A Christian Guide to Body Stewardship, Diet and Exercise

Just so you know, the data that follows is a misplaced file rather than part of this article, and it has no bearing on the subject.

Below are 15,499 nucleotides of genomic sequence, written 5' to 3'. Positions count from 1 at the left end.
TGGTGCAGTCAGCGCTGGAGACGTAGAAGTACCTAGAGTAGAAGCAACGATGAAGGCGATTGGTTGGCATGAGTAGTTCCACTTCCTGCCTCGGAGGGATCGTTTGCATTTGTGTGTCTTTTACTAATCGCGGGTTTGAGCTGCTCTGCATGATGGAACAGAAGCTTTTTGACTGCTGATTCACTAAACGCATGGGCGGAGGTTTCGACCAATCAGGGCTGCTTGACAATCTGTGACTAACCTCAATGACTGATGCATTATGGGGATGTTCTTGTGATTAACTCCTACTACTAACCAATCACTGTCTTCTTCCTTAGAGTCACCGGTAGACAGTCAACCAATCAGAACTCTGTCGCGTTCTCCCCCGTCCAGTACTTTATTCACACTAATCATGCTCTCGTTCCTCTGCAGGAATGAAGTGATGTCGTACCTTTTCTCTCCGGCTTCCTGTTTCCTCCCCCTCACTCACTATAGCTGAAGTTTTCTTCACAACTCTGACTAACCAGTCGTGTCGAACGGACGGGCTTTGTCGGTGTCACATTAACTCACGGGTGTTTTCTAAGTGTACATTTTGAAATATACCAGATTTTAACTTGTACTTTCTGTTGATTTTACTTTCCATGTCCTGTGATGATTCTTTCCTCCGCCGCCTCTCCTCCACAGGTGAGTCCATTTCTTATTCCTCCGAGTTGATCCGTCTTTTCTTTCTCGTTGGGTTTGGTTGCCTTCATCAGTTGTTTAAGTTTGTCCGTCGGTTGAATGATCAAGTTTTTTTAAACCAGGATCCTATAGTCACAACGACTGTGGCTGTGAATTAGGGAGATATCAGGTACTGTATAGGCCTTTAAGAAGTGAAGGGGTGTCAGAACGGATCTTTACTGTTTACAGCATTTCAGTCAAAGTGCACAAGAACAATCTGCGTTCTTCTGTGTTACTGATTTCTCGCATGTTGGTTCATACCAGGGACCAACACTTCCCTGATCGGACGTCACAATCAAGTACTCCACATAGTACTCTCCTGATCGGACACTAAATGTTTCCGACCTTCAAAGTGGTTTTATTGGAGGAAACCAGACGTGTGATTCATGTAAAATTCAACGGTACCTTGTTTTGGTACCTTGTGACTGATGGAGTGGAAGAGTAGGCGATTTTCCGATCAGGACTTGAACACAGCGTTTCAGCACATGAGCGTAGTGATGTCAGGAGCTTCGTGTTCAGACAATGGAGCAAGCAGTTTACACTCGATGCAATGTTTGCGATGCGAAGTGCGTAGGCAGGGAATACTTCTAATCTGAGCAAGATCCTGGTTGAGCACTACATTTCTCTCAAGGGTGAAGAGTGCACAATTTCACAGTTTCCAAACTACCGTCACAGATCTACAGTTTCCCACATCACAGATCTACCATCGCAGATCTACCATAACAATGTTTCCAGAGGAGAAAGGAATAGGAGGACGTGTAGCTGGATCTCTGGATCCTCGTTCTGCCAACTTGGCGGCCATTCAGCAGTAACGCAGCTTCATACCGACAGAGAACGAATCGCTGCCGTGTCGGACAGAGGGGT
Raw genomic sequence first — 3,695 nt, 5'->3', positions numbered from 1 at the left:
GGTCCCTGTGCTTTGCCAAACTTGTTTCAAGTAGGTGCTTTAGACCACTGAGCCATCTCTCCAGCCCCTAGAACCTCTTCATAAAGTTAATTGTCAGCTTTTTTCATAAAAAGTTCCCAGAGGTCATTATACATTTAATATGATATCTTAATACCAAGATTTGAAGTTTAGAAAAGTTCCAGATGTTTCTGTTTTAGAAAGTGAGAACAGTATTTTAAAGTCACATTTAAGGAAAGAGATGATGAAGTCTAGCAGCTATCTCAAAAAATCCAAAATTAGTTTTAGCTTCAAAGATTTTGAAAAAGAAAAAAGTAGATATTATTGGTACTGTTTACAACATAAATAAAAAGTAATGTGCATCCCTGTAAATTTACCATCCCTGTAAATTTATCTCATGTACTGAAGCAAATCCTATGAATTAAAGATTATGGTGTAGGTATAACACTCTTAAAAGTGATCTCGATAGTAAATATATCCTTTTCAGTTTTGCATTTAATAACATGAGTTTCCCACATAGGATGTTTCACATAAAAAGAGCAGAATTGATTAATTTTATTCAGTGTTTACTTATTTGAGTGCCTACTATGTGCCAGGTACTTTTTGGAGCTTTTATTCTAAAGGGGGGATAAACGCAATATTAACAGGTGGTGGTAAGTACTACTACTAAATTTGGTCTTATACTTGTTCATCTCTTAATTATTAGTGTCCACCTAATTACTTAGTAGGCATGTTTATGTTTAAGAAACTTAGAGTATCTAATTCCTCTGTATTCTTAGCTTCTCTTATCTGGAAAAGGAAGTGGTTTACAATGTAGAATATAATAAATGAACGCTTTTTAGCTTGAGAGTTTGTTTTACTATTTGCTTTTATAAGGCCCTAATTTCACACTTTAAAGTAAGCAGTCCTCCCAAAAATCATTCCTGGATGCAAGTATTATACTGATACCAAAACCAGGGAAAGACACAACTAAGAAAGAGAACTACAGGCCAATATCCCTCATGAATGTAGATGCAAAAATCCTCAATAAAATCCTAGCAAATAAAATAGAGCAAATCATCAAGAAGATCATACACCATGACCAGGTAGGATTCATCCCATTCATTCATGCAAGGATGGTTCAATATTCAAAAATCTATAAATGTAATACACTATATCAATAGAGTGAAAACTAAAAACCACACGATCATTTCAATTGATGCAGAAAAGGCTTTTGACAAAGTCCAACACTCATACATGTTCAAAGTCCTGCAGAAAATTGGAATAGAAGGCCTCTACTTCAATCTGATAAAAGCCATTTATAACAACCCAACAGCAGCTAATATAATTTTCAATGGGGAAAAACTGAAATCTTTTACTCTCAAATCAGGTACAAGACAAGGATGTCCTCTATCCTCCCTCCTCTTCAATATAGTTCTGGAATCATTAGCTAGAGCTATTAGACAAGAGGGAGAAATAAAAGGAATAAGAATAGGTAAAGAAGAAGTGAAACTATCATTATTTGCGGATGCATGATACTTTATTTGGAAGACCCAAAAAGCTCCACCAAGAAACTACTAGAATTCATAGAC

Chapter 7: Training for Mobility 148 Introduction It is no secret that Americans have become more sedentary in recent years (Owens et al., 2010). Vallance et al. (2018) found that the average American adult spends 9 hours per day sitting, with older adults spending 10 hours or more sitting. Numerous improvements in technology have decreased the amount of manual labor required for performing both work- and leisure-related tasks. Even items such as skateboards, which have the potential for expending some physical exertion, have become motorized thereby reducing or eliminating the potential exercise-related benefits. As a result of this sedentary shift, some fitness advocates are promoting that being sedentary, specifically prolonged sitting, is the new smoking. In essence, prolonged sitting shares similar long-term consequences to smoking. Is it true? Does prolonged sitting really elicit the same potential long-term health risks as smoking? According to Vallance et al. (2018), the health-related comparison between smoking and prolonged sitting is not even close. Smoking, by far, possesses a significantly higher risk for certain metabolic disorders and diseases as well as a higher mortality risk. Even so, research suggests that individuals who sit for longer than 7 hours per day have a 10 - 20% increased risk of mortality. Additionally, prolonged sitting increases the risk for type 2 diabetes, high blood pressure and depression, decreases aerobic efficiency, and reduces mobility - especially of the hip and lower back. Vallance et al. (2018) reported that at least 60 - 75 minutes per day of moderate to vigorous intensity activity was necessary to fully reduce the mortality risk associated with prolonged sitting. Starrett (2015) recommends individuals get up and stand every 10-15 minutes and allocate at least four minutes of mobility work for every 30 minutes of continuous sitting, in order to avoid the negative health effects of prolonged sitting. Unfortunately, Vallance et al. (2018) also reported that the majority of Americans currently do not attain at least 30 minutes of physical activity per day, thus making the possibility of eliminating the health-related risks associated with prolonged sitting unattainable for most. Collectively these findings provide compelling evidence and rationale for performing regular, if not daily, mobility training. Doing so will not only help to reduce the risk of certain health-related diseases and loss of mobility, but also serve as another opportunity to be good stewards of the body God has given us.